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Showing posts from June, 2015

Cinnamon Brown

I have spent the last several days running down my list of cases to research before blogging about them. I actually have about fifteen cases that I researched and made notes for but did not post about. Why? Sadly they seemed so "routine."  I often see people complaining about for instance shows like 48 Hours and Dateline that "it is always a case of the husband." or things such as that.  For there to be a spousal murder case it seems as if any more there has to be a multi-layered plot in order for there to be generated interest.  It is sad, but it is also true. In fact, it is likely that I will end up doing one blog where many of the stories are told at once.  This story however, is one that I have been fascinated with for years. When I first became interested in true crime stories, like many, my favorite author was Ann Rule.  Admittedly I feel as her fame grew that she tended to put more of her own bias' into the stories.  Now some could argue that I do that h…

Edward Gingerich

Edward Gingerich was the first Amish person ever charged with murder when he was arrested for the beating and dismemberment of his wife in March of 1993.  Does that mean that he was the first Amish person to ever commit homicide?  I do not know.  Although it was the murder itself that outraged the Amish community, it seems that the "English" (as the Amish liked to call non-Amish people) were more stunned at the treatment (or non-treatment) that Edward Gingerich had received for his obvious mental issues prior to the murder. Although, admittedly, it seems he got more help than the Amish would normally get at times, but only when his behavior became more than others could control.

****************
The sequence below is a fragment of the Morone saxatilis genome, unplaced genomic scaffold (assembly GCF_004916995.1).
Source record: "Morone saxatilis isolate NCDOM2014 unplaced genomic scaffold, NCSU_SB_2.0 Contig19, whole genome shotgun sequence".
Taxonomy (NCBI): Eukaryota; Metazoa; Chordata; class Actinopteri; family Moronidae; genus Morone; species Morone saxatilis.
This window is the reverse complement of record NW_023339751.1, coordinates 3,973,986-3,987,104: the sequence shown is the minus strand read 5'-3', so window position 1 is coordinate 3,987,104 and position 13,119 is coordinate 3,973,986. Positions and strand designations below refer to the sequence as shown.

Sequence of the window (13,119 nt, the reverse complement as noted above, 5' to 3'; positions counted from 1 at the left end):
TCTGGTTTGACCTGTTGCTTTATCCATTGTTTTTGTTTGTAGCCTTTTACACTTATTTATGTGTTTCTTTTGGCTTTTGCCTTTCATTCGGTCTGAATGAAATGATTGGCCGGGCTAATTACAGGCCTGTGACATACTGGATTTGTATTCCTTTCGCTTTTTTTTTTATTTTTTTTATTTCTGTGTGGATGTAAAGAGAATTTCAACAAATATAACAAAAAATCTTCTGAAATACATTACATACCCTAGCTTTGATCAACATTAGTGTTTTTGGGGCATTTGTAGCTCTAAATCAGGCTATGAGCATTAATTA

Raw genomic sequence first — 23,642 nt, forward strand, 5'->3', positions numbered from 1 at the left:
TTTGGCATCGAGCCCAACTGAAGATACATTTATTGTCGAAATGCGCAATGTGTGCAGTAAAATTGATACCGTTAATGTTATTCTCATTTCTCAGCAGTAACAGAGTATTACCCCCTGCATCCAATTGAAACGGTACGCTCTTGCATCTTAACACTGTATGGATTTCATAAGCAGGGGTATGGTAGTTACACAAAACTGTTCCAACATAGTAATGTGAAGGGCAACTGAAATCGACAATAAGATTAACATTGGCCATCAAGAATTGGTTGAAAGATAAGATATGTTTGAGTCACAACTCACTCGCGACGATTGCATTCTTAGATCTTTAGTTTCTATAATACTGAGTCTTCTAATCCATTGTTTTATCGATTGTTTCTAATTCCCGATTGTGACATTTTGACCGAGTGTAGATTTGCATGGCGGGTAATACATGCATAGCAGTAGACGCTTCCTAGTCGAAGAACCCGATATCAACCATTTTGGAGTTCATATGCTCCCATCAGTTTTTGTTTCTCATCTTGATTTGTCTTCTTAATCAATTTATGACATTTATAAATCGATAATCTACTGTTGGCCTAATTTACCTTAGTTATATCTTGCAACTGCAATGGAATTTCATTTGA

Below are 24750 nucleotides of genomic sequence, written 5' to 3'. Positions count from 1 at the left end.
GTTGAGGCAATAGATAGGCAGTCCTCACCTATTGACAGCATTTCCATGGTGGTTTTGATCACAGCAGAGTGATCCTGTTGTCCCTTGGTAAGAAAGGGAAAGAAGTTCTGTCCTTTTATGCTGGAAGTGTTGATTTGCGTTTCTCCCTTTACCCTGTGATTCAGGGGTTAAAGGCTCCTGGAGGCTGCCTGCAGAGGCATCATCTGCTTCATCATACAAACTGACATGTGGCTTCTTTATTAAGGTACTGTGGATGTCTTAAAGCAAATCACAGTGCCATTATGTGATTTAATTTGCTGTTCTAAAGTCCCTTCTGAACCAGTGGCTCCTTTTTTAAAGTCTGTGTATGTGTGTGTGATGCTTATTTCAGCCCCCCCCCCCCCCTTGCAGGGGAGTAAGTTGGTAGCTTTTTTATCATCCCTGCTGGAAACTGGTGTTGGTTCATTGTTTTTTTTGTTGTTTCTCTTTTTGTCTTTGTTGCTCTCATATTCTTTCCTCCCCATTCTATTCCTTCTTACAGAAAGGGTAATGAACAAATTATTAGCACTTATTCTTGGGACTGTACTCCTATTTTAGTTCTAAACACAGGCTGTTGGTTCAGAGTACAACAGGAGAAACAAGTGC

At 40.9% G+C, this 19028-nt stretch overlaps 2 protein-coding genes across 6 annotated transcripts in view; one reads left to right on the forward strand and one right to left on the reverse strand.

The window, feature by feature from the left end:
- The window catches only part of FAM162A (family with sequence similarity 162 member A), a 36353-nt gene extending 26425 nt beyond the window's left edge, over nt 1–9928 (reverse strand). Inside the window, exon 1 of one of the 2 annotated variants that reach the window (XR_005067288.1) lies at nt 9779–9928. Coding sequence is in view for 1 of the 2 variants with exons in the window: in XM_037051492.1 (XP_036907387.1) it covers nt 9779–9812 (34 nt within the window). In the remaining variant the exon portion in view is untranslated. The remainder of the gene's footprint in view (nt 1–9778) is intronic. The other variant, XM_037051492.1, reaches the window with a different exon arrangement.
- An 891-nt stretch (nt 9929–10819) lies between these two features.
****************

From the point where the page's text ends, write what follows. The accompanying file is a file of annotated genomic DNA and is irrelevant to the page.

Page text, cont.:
On March 18, 1993 Daniel Gingerich went to an English neighbors home to use their phone and call 911.  His five year old nephew had ran, almost a mile, to his home telling him that his father, Edward, Daniel's brother, was beating his mother, Katie, and they needed help.  By the time Daniel arrive…

Ronald Trimboli

I learned a very long time ago that when I find a case on one of the many reality crime shows I watch that they tend to slant things and quite often make them sound more cut and dry than they really are.  When I do my research for cases I often times look at comments made to articles as well and will see if I can verify some information.  Then when I sit down to type things up at least in the beginning I try to give all sides of the case, but I am human and in the end it generally falls on my gut feelings of the case.  There are cases where I believe innocent people were let go and I am confused as to how the jury could not see that.  There are cases where someone is convicted and yet, while I may believe in their guilt I am not sure the evidence was there.  And then there are cases where I absolutely believe in a convicted person's guilt but I feel as if the tactics that law enforcement and prosecutors used to get that guilty verdict could in the end harm a lot of people.  
This c…

The Murder of Christopher Alan Brown